Dr Linette Umbrello grew up on a rural property in the wheatbelt town of York and from a young age showed a keen interest in WA’s native flora and fauna. After completing a Bachelor of Science with Honours in Wildlife Management at the University of Western Australia she worked as a Technical Officer at the WA Museum. Here she continued to develop her knowledge of WA’s native vertebrate species, assisting with the management of the State’s terrestrial vertebrate collections.
Linette conducted her PhD research on the evolution and diversification of carnivorous marsupials of the Australian arid zone at the University of Western Australia. Her research was part of the WA Museum’s Pilbara Conservation Systematics project funded by the Net Conservation Benefits Fund, and involved sequencing the DNA from over 800 different dunnart and planigale samples from desert regions of Australia. Her research sheds light on how desert marsupials have adapted to increasing arid conditions in the past and how well they could respond to future environmental change.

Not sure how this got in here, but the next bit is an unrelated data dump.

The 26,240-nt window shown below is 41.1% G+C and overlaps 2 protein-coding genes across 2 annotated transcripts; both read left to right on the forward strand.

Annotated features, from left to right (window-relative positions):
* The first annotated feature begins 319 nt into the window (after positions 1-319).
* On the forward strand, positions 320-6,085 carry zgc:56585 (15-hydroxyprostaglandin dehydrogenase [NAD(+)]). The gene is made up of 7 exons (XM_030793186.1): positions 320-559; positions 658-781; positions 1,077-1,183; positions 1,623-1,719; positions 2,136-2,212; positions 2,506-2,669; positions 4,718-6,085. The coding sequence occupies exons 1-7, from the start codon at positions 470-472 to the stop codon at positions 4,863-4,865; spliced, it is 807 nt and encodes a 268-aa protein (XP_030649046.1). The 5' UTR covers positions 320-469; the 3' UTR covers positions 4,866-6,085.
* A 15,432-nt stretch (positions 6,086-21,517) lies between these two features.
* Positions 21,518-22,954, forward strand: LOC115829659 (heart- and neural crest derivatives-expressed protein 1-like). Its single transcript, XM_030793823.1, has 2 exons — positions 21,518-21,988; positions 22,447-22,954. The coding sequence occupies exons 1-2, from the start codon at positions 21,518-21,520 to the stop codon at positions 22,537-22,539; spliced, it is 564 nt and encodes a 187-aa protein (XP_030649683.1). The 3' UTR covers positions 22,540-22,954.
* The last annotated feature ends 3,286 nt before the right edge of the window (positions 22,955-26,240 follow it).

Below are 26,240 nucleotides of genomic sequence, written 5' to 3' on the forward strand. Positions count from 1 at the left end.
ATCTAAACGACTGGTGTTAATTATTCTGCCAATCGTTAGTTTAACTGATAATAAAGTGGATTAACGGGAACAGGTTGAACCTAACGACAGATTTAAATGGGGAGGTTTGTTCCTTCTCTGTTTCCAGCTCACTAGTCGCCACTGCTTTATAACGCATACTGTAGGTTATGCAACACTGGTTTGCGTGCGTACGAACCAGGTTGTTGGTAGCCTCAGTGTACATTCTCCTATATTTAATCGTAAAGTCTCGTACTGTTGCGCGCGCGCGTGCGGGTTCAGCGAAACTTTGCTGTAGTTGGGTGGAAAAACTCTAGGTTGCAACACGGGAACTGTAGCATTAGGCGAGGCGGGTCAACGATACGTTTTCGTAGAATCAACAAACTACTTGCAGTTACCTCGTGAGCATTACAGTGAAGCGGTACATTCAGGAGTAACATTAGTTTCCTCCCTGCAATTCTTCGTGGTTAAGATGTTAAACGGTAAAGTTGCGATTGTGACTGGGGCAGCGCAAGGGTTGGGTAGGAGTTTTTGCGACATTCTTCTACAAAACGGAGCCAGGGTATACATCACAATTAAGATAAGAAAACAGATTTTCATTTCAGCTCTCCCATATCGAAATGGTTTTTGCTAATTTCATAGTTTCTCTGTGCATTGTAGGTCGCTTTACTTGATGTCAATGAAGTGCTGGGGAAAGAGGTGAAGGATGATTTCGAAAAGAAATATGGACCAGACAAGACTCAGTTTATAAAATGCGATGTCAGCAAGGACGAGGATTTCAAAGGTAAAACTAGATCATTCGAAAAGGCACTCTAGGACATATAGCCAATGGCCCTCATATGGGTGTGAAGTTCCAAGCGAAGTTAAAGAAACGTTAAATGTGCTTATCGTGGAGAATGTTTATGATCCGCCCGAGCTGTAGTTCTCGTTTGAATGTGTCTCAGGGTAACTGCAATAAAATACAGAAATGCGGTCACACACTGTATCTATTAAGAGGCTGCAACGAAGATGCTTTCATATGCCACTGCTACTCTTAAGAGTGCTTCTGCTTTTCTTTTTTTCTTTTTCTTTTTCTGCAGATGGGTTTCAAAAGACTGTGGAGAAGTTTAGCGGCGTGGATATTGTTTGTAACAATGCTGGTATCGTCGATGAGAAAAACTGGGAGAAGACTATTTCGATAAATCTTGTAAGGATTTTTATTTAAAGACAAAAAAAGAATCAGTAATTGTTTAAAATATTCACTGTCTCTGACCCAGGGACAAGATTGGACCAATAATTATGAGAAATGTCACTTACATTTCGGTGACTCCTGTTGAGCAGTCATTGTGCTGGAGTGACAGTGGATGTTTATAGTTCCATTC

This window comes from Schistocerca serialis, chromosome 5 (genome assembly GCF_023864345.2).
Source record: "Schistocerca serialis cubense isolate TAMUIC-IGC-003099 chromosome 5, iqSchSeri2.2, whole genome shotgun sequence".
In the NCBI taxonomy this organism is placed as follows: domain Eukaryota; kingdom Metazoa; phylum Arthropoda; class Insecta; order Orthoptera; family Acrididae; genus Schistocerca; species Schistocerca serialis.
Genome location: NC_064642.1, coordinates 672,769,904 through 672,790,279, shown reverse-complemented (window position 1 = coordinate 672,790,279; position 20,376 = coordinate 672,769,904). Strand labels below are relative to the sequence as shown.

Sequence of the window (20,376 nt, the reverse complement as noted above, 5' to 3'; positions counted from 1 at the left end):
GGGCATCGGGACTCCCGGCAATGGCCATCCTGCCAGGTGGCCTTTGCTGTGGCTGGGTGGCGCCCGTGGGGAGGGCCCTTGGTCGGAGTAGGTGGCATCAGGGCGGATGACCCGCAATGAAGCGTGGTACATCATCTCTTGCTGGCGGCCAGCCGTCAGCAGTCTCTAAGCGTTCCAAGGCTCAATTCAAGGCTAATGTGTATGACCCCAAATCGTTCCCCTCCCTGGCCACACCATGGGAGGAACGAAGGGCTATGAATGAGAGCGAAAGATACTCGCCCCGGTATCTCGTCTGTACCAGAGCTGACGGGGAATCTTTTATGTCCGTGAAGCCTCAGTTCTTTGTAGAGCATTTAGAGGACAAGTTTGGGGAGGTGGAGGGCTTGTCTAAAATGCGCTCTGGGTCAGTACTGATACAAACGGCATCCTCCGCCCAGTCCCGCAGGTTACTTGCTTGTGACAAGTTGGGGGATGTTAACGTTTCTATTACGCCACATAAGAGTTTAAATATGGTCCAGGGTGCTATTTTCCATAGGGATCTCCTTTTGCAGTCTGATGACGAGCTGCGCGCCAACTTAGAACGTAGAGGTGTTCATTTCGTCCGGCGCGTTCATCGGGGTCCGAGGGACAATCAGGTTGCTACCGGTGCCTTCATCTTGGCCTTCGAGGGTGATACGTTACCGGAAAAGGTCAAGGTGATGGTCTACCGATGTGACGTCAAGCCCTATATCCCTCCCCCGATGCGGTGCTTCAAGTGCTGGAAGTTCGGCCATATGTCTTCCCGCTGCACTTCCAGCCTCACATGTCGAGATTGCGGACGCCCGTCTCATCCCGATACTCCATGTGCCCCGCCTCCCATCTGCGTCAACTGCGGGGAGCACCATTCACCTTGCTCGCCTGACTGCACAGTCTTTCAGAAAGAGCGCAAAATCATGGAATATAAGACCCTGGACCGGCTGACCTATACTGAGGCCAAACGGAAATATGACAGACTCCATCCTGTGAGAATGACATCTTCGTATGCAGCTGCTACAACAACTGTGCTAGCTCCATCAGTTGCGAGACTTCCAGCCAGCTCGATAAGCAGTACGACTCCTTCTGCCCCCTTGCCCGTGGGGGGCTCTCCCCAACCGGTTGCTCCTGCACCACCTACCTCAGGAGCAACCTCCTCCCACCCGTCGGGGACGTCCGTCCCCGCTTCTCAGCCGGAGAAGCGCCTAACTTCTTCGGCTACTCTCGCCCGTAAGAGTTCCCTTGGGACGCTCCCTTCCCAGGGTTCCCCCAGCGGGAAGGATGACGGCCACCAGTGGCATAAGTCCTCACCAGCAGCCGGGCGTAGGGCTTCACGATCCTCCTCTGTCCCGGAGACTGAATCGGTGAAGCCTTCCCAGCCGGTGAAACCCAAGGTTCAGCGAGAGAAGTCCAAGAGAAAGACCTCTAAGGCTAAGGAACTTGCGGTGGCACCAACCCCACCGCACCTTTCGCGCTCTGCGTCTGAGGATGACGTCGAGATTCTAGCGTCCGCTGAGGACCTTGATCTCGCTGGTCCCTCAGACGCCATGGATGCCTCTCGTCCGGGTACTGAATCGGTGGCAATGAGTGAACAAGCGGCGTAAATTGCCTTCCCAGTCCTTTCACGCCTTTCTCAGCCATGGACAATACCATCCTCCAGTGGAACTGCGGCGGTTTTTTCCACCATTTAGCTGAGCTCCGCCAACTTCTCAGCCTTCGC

Linette currently works as a Research Scientist at the Department of Biodiversity, Conservation and Attractions and has a well-developed knowledge of the biodiversity and biology of WA’s mammal, reptile, and bird species as well as some invertebrate groups. She has conducted biodiversity surveys in the Houtman Abrolhos, Kimberley, Pilbara and Gascoyne, and has participated in surveys of reserves in the south-west of WA. Linette is passionate about communicating her research and has received several awards at Australian scientific conferences. She has also shared her knowledge of WA native species to school-aged audiences during Science Week and other similar events.